Alana Abramson reports: Former President Jimmy Carter believes the Obama administration “waited too long” to act on ISIS, allowing the group to shore up the funding and resources for its success in taking over parts of Iraq.
“First of all, we waited too long. We let the Islamic state build up its money, capability and strength and weapons while it was still in Syria.”
“First of all, we waited too long. We let the Islamic state build up its money, capability and strength and weapons while it was still in Syria,” Carter said in an October 7 interview with the Fort-Worth Star Telegram, “Then when [ISIS] moved into Iraq, the Sunni Muslims didn’t object to their being there and about a third of the territory in Iraq was abandoned.”
“Then when [ISIS] moved into Iraq, the Sunni Muslims didn’t object to their being there and about a third of the territory in Iraq was abandoned.”
Carter said ground troops could enable the mission to succeed, but that troops would only help Iraq, not Syria, where ISIS originated.
“I really object to the killing of people, particularly Americans overseas who haven’t been brought to justice and put on trial.”
Carter’s comments come as ISIS forces advance further into Kobani, a Kurdish town in Syria bordering on Turkey. Gen. Martin Dempsey told ABC’s Martha Raddatz on October 7 he is “fearful” a full ISIS takeover of Kobani could be imminent.
“I noticed that two of his secretaries of defense, after they got out of office, were very critical of the lack of positive action on the part of the president.”
Carter’s dissatisfaction with Obama’s ISIS strategy may be indicative of his feelings toward the president’s Middle East policy as whole, which he implied lacked focus.
“It changes from time to time,” Carter told the Star Telegram. “I noticed that two of his secretaries of defense, after they got out of office, were very critical of the lack of positive action on the part of the president.” Read the rest of this entry »
When 19-year-old Dilar and her girlfriends learned last spring that a woman who taught at a local school had died fighting Islamic State, they made a pact: They would join an all-female Syrian Kurdish brigade named in the teacher’s honor.
“When I walk with my gun, the men who haven’t volunteered keep their eyes down around me. My bravery shames them.”
Her unit, the Martyr Warsin Brigade, saw action this summer in a tough battle against the extremist fighters for Ras al-Ayn, a town along the Turkish border. Dilar came away without injury and returned home to a hero’s welcome.
[Also see The Mystery of Ceylan Ozalp]
Now, during her downtime, she and her female comrades stride with a swagger through their villages east of the embattled city of Kobani.
“When I walk with my gun, the men who haven’t volunteered keep their eyes down around me,” said Dilar, who didn’t want to give her family name. “My bravery shames them.”
“Really we have no differences. We do what the men do.”
As debate flares in Washington and other capitals about whether the battle against Islamic State can succeed without more boots—even U.S. ones—on the ground, Kurdish women have stepped up to defend their lands in Syria and Iraq. An estimated one-third of the Syrian Kurdish fighters in Kobani are women, fighters and residents say, a figure that mirrors their role in other significant battles across Kurdish territories this year.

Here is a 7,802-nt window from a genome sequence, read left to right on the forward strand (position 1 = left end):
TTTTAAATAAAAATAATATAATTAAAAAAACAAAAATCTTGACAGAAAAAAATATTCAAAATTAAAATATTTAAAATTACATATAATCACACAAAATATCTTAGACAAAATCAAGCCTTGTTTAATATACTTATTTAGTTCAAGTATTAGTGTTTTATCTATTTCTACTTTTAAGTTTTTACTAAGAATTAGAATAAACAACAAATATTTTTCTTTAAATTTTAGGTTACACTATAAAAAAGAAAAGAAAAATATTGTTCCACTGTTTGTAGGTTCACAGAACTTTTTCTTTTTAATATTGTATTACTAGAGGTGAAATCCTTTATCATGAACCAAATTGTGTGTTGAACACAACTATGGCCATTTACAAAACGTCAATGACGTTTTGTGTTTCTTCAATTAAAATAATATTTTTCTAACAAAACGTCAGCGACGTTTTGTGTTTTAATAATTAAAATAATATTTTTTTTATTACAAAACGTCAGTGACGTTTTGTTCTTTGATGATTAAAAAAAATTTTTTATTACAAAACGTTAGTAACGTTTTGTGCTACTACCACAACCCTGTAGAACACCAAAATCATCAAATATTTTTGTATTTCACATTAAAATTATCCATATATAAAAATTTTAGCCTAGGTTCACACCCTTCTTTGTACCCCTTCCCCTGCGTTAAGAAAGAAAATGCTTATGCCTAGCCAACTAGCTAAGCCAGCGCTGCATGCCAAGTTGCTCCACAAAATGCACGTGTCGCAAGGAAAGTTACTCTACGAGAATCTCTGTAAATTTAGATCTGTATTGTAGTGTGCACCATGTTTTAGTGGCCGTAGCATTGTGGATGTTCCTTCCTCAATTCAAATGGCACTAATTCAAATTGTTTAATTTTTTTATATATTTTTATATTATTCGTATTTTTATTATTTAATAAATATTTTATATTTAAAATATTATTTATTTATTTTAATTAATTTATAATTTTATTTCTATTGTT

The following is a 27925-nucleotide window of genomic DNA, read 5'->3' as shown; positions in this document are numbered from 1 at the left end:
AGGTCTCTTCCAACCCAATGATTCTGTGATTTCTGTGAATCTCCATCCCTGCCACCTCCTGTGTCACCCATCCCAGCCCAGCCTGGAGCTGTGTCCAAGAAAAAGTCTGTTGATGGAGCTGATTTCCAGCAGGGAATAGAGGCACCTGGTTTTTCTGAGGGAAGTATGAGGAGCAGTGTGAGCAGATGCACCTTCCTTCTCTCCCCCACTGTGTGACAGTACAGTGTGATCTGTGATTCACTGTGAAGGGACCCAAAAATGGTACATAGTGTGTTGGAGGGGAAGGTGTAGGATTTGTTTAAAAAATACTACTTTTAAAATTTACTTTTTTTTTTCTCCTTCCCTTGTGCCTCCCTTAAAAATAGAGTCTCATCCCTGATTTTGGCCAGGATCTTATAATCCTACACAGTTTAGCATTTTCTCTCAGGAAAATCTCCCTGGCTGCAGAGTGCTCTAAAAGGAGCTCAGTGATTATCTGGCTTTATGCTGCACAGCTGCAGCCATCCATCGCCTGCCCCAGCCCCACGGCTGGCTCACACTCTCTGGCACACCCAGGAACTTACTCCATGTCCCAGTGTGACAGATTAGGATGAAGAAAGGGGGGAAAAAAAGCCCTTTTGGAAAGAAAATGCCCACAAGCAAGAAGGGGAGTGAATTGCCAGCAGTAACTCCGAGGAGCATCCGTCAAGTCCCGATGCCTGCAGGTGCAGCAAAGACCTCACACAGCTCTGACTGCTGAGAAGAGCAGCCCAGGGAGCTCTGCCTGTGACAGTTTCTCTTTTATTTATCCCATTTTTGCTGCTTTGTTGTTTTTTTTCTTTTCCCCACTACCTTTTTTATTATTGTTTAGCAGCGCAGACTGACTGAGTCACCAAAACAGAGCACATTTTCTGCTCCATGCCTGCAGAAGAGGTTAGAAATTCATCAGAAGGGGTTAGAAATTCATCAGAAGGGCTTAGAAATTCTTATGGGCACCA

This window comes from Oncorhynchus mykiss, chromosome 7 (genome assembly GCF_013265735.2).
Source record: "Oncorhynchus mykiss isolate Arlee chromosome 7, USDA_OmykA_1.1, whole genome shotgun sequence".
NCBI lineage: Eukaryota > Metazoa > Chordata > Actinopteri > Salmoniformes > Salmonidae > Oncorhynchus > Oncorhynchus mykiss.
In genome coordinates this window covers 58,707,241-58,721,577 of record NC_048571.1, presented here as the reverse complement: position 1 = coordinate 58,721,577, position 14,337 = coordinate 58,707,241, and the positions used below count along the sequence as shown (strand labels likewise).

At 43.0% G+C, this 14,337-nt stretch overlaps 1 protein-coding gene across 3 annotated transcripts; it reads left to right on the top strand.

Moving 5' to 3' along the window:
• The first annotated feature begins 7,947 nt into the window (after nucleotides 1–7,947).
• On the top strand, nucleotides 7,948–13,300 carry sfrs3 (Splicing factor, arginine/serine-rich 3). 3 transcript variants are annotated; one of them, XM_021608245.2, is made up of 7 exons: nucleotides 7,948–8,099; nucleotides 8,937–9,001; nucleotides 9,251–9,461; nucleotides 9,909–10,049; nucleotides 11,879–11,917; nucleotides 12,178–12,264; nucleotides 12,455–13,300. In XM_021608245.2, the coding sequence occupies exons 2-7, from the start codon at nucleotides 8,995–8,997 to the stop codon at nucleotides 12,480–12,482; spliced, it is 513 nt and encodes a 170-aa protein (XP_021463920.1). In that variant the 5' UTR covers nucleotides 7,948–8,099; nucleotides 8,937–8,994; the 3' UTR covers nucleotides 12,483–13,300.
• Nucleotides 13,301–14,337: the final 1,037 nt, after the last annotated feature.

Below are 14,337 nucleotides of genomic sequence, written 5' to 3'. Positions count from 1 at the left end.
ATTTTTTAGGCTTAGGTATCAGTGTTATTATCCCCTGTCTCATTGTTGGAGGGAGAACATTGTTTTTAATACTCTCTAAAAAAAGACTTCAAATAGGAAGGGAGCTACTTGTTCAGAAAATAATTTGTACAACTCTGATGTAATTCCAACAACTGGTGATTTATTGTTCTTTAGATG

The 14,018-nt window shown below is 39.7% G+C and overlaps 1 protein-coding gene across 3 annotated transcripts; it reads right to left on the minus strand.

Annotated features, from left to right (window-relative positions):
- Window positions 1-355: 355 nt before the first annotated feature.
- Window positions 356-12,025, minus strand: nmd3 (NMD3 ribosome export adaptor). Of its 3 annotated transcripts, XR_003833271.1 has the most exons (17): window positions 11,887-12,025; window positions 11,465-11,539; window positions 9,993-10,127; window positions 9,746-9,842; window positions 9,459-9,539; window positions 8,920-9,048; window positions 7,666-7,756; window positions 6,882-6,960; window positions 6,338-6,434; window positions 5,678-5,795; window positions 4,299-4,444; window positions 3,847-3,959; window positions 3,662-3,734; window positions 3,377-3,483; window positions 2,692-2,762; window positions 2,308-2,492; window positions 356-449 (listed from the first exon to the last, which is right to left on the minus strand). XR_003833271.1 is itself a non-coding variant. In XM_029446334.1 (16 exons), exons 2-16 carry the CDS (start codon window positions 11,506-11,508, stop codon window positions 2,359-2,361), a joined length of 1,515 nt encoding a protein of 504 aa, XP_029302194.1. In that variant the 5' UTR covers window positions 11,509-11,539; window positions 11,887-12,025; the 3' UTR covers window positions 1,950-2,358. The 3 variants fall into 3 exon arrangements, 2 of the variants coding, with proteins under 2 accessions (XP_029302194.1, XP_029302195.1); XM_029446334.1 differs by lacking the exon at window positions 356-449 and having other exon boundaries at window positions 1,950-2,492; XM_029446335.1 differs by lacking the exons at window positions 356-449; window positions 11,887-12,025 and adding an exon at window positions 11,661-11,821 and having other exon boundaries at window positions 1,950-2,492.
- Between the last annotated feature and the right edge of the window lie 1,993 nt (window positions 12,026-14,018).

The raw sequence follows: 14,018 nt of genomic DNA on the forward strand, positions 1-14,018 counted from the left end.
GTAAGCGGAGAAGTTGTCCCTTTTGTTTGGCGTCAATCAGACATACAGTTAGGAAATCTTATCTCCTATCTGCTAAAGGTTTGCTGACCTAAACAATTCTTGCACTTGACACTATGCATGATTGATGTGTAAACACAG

The monthlong battle over the city on the Turkish border is straining Islamic State, Kurdish politicians and U.S. officials say, and hampering its overall expansion strategy.
The overriding motivation that Kurds give for fighting the insurgents is to save their ancestral homeland from destruction. Yet many women combatants also cite a more personal crusade. Across the territory in Syria and Iraq that it now controls, Islamic State has reinstituted slavery, prohibited women from working and threatened to kill those Muslims, including Kurds, who don’t adhere to their ideology.
“Sometimes we are so close to them without knowing it, because they hide in empty buildings.”
“Islamic State are terrorists, inhuman,” said a 28-year-old female commander of both men and women in Kobani who uses the nom-de-guerre Afsin Kobane.
Ms. Kobane was a kindergarten teacher when she decided last year to join the female unit of the Syrian Kurdish resistance force, known as YPJ. Speaking by telephone from her post in the besieged city on the Turkish border, she said her mixed-gender unit had been fighting for more than a month and was holding a position only a half-mile from Islamic State fighters. Read the rest of this entry »
Islamic State Militants Advance Despite Airstrikes: ‘Most of the eastern and southern parts of the city have fallen under the ISIS control…the situation is getting worse’Posted: October 13, 2014
ISIS Gains Territory Despite Weeks of Bombing by U.S., Allies, Raising Questions About Strategy
“The strategy’s biggest weakness in Iraq, officials there say, is the glacial pace of cobbling together an Iraqi political alliance between Sunnis willing to join with the Shiite-controlled central government to rebuild a national military force to fight Islamic State more effectively.”
In Syria, fighters from Islamic State, also known as ISIS, have taken large sections of the city of Kobani in recent days, said Ismet Sheikh Hasan, the defense minister of the city’s Kurdish administration. “Most of the eastern and southern parts of the city have fallen under the ISIS control,” he said. “The situation is getting worse.”
This comes despite a week of heavy airstrikes around the city to help local Syrian Kurdish fighters keep Islamic State forces from the city center.
“The call for American ground troops, however unlikely to be met, caused fresh rifts in Anbar which threatened to weaken the already shaky coalition of government forces working with tribal fighters to fend off the Islamic State assault.”
In Iraq, militant forces operating in a swath of territory the size of California have extended their control of the roads and commercial routes in strategically vital Anbar Province, which connects the capital Baghdad to Jordan and Syria.